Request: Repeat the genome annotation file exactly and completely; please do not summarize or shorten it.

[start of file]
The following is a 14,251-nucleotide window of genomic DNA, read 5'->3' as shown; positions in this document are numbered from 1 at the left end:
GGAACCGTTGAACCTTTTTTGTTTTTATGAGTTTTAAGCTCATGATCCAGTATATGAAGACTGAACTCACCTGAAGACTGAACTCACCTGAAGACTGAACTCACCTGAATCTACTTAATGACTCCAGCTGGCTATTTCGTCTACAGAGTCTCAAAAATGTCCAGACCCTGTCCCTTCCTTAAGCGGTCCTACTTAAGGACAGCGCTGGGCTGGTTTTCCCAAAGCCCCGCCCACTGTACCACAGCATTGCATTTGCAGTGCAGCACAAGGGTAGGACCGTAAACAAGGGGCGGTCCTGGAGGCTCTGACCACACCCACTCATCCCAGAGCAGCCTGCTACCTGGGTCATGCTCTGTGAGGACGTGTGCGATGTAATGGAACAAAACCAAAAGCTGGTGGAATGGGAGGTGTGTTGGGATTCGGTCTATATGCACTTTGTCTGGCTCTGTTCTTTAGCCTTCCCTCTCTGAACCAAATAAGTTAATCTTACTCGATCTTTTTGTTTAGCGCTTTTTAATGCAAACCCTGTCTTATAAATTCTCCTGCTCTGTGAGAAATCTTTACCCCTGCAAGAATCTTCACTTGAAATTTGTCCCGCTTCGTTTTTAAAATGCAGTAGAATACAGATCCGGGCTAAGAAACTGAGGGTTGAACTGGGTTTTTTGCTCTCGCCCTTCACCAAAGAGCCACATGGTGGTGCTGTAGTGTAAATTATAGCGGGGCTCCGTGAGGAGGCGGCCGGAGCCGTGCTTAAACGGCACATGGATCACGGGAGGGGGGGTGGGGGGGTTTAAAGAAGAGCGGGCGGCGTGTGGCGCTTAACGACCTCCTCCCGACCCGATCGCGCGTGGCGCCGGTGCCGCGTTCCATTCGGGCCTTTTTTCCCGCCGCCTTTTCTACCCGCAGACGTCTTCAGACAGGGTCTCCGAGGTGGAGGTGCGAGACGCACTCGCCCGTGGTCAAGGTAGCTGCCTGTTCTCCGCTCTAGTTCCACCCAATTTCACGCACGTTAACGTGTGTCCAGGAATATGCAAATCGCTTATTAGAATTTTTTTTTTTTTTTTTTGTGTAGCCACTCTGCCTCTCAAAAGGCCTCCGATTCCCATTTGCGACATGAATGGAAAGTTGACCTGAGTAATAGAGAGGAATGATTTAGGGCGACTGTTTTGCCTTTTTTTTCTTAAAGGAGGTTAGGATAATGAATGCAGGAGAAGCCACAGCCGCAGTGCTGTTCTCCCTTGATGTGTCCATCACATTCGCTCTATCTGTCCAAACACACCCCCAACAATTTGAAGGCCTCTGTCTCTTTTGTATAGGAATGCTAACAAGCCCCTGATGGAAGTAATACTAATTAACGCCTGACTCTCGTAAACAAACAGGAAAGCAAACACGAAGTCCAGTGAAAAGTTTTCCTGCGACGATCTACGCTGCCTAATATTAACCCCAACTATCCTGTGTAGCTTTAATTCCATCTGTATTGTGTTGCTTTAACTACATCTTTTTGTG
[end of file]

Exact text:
The following is a 14,251-nucleotide window of genomic DNA, read 5'->3' as shown; positions in this document are numbered from 1 at the left end:
GGAACCGTTGAACCTTTTTTGTTTTTATGAGTTTTAAGCTCATGATCCAGTATATGAAGACTGAACTCACCTGAAGACTGAACTCACCTGAAGACTGAACTCACCTGAATCTACTTAATGACTCCAGCTGGCTATTTCGTCTACAGAGTCTCAAAAATGTCCAGACCCTGTCCCTTCCTTAAGCGGTCCTACTTAAGGACAGCGCTGGGCTGGTTTTCCCAAAGCCCCGCCCACTGTACCACAGCATTGCATTTGCAGTGCAGCACAAGGGTAGGACCGTAAACAAGGGGCGGTCCTGGAGGCTCTGACCACACCCACTCATCCCAGAGCAGCCTGCTACCTGGGTCATGCTCTGTGAGGACGTGTGCGATGTAATGGAACAAAACCAAAAGCTGGTGGAATGGGAGGTGTGTTGGGATTCGGTCTATATGCACTTTGTCTGGCTCTGTTCTTTAGCCTTCCCTCTCTGAACCAAATAAGTTAATCTTACTCGATCTTTTTGTTTAGCGCTTTTTAATGCAAACCCTGTCTTATAAATTCTCCTGCTCTGTGAGAAATCTTTACCCCTGCAAGAATCTTCACTTGAAATTTGTCCCGCTTCGTTTTTAAAATGCAGTAGAATACAGATCCGGGCTAAGAAACTGAGGGTTGAACTGGGTTTTTTGCTCTCGCCCTTCACCAAAGAGCCACATGGTGGTGCTGTAGTGTAAATTATAGCGGGGCTCCGTGAGGAGGCGGCCGGAGCCGTGCTTAAACGGCACATGGATCACGGGAGGGGGGGTGGGGGGGTTTAAAGAAGAGCGGGCGGCGTGTGGCGCTTAACGACCTCCTCCCGACCCGATCGCGCGTGGCGCCGGTGCCGCGTTCCATTCGGGCCTTTTTTCCCGCCGCCTTTTCTACCCGCAGACGTCTTCAGACAGGGTCTCCGAGGTGGAGGTGCGAGACGCACTCGCCCGTGGTCAAGGTAGCTGCCTGTTCTCCGCTCTAGTTCCACCCAATTTCACGCACGTTAACGTGTGTCCAGGAATATGCAAATCGCTTATTAGAATTTTTTTTTTTTTTTTTTGTGTAGCCACTCTGCCTCTCAAAAGGCCTCCGATTCCCATTTGCGACATGAATGGAAAGTTGACCTGAGTAATAGAGAGGAATGATTTAGGGCGACTGTTTTGCCTTTTTTTTCTTAAAGGAGGTTAGGATAATGAATGCAGGAGAAGCCACAGCCGCAGTGCTGTTCTCCCTTGATGTGTCCATCACATTCGCTCTATCTGTCCAAACACACCCCCAACAATTTGAAGGCCTCTGTCTCTTTTGTATAGGAATGCTAACAAGCCCCTGATGGAAGTAATACTAATTAACGCCTGACTCTCGTAAACAAACAGGAAAGCAAACACGAAGTCCAGTGAAAAGTTTTCCTGCGACGATCTACGCTGCCTAATATTAACCCCAACTATCCTGTGTAGCTTTAATTCCATCTGTATTGTGTTGCTTTAACTACATCTTTTTGTG